Harvey Cohen

Overview:

Dr. Cohen's research program includes clinical research relating to aspects of the pathways to functional decline and reilience with aging, geriatric assessment, and cancer and anemia in the elderly.

Pathways to functional decline are being explored through the NIA funded Claude Pepper Older Americans Independence Center, and includes studies of the contributions of age related physiologic change, in particular changes in inflammatory parameters, comorbid diseases and conditions, environment, genetics, and the interactionas among them. Data are derived from several current studies as well as previously collected data sets from the Established Populations for Epidemiologic Studies of the Elderly (EPESE), National Long Term Care Survey, and the Chinese Longevity Study (with Dr. Zeng Yi). Previous work has demonstrated the important contributions of age related inflammation and coagulation activation to functional status. He is Co-PI of the Pepper Center Physical Performance Across the LifeSpan (PALS) study, which is a longitudinal cohort study of community dwelling adults from age 30-90+and includes functional measures and biomarkers on inflammation and metabolism.
 
Geriatric assessment approaches have been studied in a number of randomized and controlled studies and work is now concentrating on the application of Comprehensive Geriatric Assessment tools to the evaluation and treatment of elderly patients with cancer. This is an extension and continuation of a long standing interest in geriatric oncology. Previous studies have elucidated age-related patterns of disease presentation, treatment approaches, clinical trials, survivorship, quality of life, impact of comrobidities and functional outcomes. Dr. Cohen was co-chair, and now member of the Cancer in the Older Adult Committee of the Alliance for Clinical Trials in Oncology (ALLIANCE). A number of active studies and ongoing data bases aree being utilized to address these questions.


Anemia in the older adult is being addressed through an NIA funded U01 consortium (Dr. Cohen Co-PI). the current main study is an observational study followed by a pragmatic treatment trial for anemia in older adults with CHF, in collaboration with the Cardiovascular Research Network (CVRN) of the Health services research network (HSRN) 

Positions:

Professor of Medicine

Medicine, Geriatrics
School of Medicine

Walter Kempner Distinguished Professor of Medicine, in the School of Medicine

Medicine, Geriatrics
School of Medicine

Emeritus Director, Center for the Study of Aging & Human Development

Center for the Study of Aging and Human Development
School of Medicine

Faculty Research Scholar of DuPRI's Center for Population Health & Aging

Center for Population Health & Aging
Institutes and Provost's Academic Units

Member of the Duke Cancer Institute

Duke Cancer Institute
School of Medicine

Education:

M.D. 1965

State University of New York, Brooklyn

Grants:

Quantifying the genomic consequences of chronic social stress for accelerated aging

Administered By
Institutes and Provost's Academic Units
Awarded By
National Institutes of Health
Role
Advisor
Start Date
End Date

IPA-Rick Sloane

Administered By
Center for the Study of Aging and Human Development
Awarded By
Durham Veterans Affairs Medical Center
Role
Principal Investigator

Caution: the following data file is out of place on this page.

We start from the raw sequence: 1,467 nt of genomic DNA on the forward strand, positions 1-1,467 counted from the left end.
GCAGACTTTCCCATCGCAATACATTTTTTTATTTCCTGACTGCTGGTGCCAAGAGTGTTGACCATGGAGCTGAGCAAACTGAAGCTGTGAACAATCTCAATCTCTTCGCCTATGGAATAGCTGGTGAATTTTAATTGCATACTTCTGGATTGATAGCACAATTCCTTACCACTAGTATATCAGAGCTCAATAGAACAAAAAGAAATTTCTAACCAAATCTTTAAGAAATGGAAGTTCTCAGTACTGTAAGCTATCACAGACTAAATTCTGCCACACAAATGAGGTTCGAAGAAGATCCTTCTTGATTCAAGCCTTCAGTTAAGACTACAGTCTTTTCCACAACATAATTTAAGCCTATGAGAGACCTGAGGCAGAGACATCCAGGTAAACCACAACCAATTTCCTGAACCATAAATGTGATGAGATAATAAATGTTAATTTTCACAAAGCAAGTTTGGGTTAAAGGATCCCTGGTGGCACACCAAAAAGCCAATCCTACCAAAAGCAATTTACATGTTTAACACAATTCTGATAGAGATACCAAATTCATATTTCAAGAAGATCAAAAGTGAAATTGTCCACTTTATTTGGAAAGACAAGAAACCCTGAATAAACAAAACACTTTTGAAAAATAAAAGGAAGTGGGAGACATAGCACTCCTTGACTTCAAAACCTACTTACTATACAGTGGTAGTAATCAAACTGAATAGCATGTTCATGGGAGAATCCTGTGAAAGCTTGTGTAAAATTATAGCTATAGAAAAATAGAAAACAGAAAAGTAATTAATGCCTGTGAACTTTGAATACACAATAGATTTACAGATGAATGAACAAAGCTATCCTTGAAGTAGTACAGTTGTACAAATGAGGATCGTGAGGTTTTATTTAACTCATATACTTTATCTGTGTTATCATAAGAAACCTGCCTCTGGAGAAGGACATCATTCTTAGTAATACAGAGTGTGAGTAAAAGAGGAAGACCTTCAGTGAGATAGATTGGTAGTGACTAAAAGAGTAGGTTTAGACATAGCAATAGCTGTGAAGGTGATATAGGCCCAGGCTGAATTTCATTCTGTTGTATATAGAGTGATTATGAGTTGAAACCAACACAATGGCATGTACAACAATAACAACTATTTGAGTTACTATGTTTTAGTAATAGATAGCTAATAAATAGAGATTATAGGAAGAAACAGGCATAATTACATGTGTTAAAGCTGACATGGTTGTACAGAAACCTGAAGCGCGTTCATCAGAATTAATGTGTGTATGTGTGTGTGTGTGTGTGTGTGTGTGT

Start Date
End Date

Mentoring Intervention Development in Fall and Fracture Prevention

Administered By
Medicine, Geriatrics
Awarded By
National Institutes of Health
Role
Advisor
Start Date
End Date

Cognitive Changes and Brain Connectivity in Age-Related Macular Degeneration

Administered By
Center for the Study of Aging and Human Development
Awarded By
National Institutes of Health
Role
Co Investigator
Start Date
End Date

PACTTE-Partnership for Anemia: Clinical and Translational Trials in the Elderly

Administered By
Duke Clinical Research Institute
Awarded By
National Institutes of Health
Role
Principal Investigator
Start Date
End Date

Publications:

Predictors of Unplanned Hospitalizations Among Older Adults Receiving Cancer Chemotherapy.

PURPOSE: Hospitalizations during cancer treatment are costly, can impair quality of life, and negatively affect therapy completion. Our objective was to identify risk factors for unplanned hospitalization among older adults receiving chemotherapy. METHODS: This is a secondary analysis of a multisite cohort study (N = 750) of patients ≥ 65 years of age evaluated with a geriatric assessment (GA) to predict chemotherapy toxicity. The primary outcome of this analysis was unplanned hospitalizations during treatment; the secondary outcome was length of stay (LOS) of the first hospitalization. Independent variables included pretreatment GA measures, laboratory values, cancer type and stage, and treatment intensity characteristics. We used logistic regression to estimate the odds of hospitalization and generalized linear models for LOS in multivariable analyses. RESULTS: The sample median age was 72 years (range, 65-94 years); 59% had stage IV disease. At least one unplanned hospitalization occurred in 193 patients (25.7%) during receipt of chemotherapy. In multivariable analyses controlling for cancer type, the following baseline characteristics were significantly associated with increased odds of hospitalization: needing help bathing or dressing (odds ratio [OR], 1.8; 95% CI, 1.0 to 3.1), polypharmacy (≥ 5 meds) (OR, 1.6; 95% CI, 1.1 to 2.4), more comorbid conditions (OR, 1.1; 95% CI, 1.0 to 1.3), availability of someone to take them to the doctor (OR, 2.0; 95% CI, 1.0 to 4.1), CrCl < 60 mL/min (OR, 1.7; 95% CI, 1.1 to 2.4), and albumin < 3.5 g/dL (OR, 1.8; 95% CI, 1.2 to 2.8). In multivariable analyses, older age, self-reported presence of liver or kidney disease, living alone and depressive symptoms were associated with longer LOS. CONCLUSION: Readily available GA variables and laboratory data, but not age, were associated with unplanned hospitalizations among older adults receiving chemotherapy. If validated, these data can inform prediction models and the design of interventions to decrease unplanned hospitalizations.